Monday, December 11, 2017 06:18:33 AM

Ending poverty by judicial decree: Constitutionalised welfare rights are a utopian nightmare

By Prof. Suri Ratnapala - Thu Apr 13, 12:19 am

Photograph courtesy UNDP, Palmyrah Processing Centre, Naruvilikulam, Mannar, Sri Lanka

There is a movement around the world that is clamouring for the recognition of an extensive catalogue of positive social, economic and cultural rights as constitutionally protected and judicially enforceable entitlements. The claims include rights to free health and education, sufficient food, adequate shelter, decent employment, state pensions, fair wages and prices, consumer protection, and a clean environment. There is plenty more on the wish list. The push for judicialising welfare rights is strongest in countries that can least afford judicially mandated welfare goods but it is also gaining some traction in Western democracies, as evidenced by the recent Swiss referendum on a proposal to create a universal basic income and similar moves in Finland. The Swiss proposal was overwhelmingly rejected by the electorate but this idea is receiving serious attention in some European legislatures.[i]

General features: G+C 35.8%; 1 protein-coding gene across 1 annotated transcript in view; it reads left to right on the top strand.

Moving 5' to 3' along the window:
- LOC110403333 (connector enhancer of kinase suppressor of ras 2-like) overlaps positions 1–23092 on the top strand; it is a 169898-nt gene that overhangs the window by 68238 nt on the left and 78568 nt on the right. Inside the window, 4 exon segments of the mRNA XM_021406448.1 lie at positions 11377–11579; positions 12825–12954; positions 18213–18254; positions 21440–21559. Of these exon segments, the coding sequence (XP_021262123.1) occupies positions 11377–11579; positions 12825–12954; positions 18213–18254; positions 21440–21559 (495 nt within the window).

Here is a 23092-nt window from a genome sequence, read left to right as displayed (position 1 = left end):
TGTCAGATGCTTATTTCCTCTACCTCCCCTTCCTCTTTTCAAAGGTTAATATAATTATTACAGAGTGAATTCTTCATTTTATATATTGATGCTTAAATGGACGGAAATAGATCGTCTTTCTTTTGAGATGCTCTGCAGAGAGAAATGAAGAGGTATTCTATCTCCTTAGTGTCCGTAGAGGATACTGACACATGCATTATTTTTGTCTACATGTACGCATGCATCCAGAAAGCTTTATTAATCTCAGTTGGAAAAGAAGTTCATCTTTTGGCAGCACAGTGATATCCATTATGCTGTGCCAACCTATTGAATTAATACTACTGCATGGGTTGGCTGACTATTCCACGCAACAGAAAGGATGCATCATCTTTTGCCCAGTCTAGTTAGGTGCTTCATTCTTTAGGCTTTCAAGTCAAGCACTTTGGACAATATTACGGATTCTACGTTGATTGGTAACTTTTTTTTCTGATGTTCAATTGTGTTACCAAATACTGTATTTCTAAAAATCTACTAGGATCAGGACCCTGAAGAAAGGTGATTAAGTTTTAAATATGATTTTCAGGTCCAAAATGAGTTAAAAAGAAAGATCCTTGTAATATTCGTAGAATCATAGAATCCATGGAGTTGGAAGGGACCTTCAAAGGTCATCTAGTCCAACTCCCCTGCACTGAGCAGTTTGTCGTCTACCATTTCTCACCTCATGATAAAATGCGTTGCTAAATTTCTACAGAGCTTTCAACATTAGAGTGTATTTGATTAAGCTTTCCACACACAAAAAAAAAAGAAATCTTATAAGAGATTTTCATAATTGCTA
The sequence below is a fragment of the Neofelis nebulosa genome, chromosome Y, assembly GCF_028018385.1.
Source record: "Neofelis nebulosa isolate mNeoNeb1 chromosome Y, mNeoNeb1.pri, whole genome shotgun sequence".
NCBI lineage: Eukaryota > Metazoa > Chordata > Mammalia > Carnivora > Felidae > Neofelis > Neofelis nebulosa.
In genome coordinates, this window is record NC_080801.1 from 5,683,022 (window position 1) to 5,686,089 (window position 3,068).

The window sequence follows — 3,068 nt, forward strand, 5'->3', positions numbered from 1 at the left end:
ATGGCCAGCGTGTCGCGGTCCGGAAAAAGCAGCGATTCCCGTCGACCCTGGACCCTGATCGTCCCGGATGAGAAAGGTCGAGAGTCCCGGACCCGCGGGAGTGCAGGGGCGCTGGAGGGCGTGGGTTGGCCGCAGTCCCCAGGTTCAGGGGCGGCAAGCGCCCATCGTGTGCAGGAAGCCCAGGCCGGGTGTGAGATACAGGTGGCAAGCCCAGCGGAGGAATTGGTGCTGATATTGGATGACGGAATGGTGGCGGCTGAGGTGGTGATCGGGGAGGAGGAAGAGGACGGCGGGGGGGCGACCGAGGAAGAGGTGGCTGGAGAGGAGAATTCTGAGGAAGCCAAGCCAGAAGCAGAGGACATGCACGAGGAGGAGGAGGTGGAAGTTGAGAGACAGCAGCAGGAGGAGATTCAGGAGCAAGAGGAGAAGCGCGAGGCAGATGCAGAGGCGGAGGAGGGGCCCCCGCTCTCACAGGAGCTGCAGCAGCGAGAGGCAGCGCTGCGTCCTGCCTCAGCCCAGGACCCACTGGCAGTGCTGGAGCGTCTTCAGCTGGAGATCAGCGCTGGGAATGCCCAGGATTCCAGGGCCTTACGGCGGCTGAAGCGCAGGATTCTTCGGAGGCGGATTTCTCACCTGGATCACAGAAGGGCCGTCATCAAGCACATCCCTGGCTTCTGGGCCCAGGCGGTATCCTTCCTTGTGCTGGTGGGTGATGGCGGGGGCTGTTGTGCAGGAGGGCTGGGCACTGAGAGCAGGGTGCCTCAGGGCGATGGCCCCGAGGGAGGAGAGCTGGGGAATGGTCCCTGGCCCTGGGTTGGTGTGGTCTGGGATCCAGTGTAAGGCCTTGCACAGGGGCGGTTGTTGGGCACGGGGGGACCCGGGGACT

At the time of writing there are reports of serious civil unrest in South Africa, Brazil and Venezuela related to economic hardship. These three countries possess enormous natural resources. They have constitutionalised welfare rights….

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